Majors and Minors
The studio art program will help you acquire the technical skills you need to explore the artistic concepts you develop. You'll have the opportunity, both in and outside of class, to understand what a working artist is by having your work reviewed, critiqued and exhibited. Additionally, if you're interested in teaching art, you can continue your studies in the Master of Arts in Teaching Program.
The art history program provides a strong basis in the history of world arts. Students take in-depth courses in the history and development of art and visual culture. Courses and other opportunities such as internships and independent studies allow you to learn and conduct sound research, present your work in both oral and written format, and establish a foundation for future graduate work or career development.
The minor in photography and video art is an excellent way to complement your major area of study while developing visual literacy. You’ll learn analog and digital photography, and critically evaluate how photographic imagery and video shape our culture.
Our goal is to educate and prepare students for graduate study and for leadership in teaching and other arts-related professions.
We also support several minors across campus, including
- African-American studies
- Asian studies
- Digital humanities
- Film studies
- Latin-American studies
- Medieval and Renaissance studies
- Museum studies
Sample Courses for Art History
FNAR 371W - Modern Art
Striped faces, shattered forms, skyscrapers, urinals, white squares – why were they made and what do they mean; how have they changed our understanding of art and architecture? We will address these and other issues as we explore the artists, schools, styles, philosophies and historical events that define the modern period from the late 19th century to the eve of World War II. In this writing intensive course, you will learn to identify and explain the major artists, themes and “isms” of modern art while developing the skills to look and write thoughtfully and critically about the visual arts in the context of relevant philosophical, political and cultural movements.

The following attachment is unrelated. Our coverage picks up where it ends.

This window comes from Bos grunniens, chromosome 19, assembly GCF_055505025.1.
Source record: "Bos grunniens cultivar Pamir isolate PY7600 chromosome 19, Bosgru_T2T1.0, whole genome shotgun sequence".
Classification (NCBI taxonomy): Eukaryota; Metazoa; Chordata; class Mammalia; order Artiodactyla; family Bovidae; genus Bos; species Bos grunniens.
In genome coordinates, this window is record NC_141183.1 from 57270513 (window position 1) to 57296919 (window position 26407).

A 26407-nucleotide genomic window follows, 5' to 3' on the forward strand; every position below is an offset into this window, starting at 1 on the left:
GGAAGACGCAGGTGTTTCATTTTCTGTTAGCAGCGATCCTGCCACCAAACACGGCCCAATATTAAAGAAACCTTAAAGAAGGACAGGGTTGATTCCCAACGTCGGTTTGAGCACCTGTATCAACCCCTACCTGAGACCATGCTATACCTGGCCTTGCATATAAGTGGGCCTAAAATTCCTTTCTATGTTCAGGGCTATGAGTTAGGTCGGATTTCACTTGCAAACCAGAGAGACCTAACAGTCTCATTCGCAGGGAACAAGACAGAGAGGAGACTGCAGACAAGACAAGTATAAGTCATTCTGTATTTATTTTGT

FNAR 373 - Italian Renaissance Art
We study the development of painting, sculpture and architecture from the end of the Middle Ages in the 13th century to the dawn of the Baroque in the 17th century. The Renaissance began in Florence, Italy with a revival of classical knowledge and the development of humanism. From this, artists such as Michelangelo and Leonardo transformed the way art was created and appreciated.
FNAR 380 - Caribbean Art
This course is an introductory survey of the arts of the Caribbean, from pre-European contact to the present day. The class begins by exploring indigenous cultures such as the Taino of Cuba, Puerto Rico and the Dominican Republic. It proceeds with the eclectic Creole culture of the colonial period, and continues through the present day, looking at the diverse arts of the islands and the Caribbean diaspora.
Sample Courses for Studio Art
FNAR 205 - Digital Photography
This course looks at contemporary photographers for inspiration and introduces the technical and artistic foundations of the medium.
FNAR 252 - Printmaking I
Printmaking is a portfolio-based course that teaches historical, contemporary and experimental imaging techniques to create fine art prints. You’ll learn processes such as intaglio, relief printing, lithography and solvent transfers.
FNAR 334 - Graphic Design
Learn visual communication through print media. Topics include historical and contemporary design history, typography, page layout, logo development and package design. Students will also explore the process of working with clients and learn technical skills in industry standard software.
FNAR 322 - Figure Drawing
This course offers the experience of studying the nude human figure and expressing its vitality through drawing. The study of the nude figure has classical origins and modern applications that are explored in this course through content, media and technique.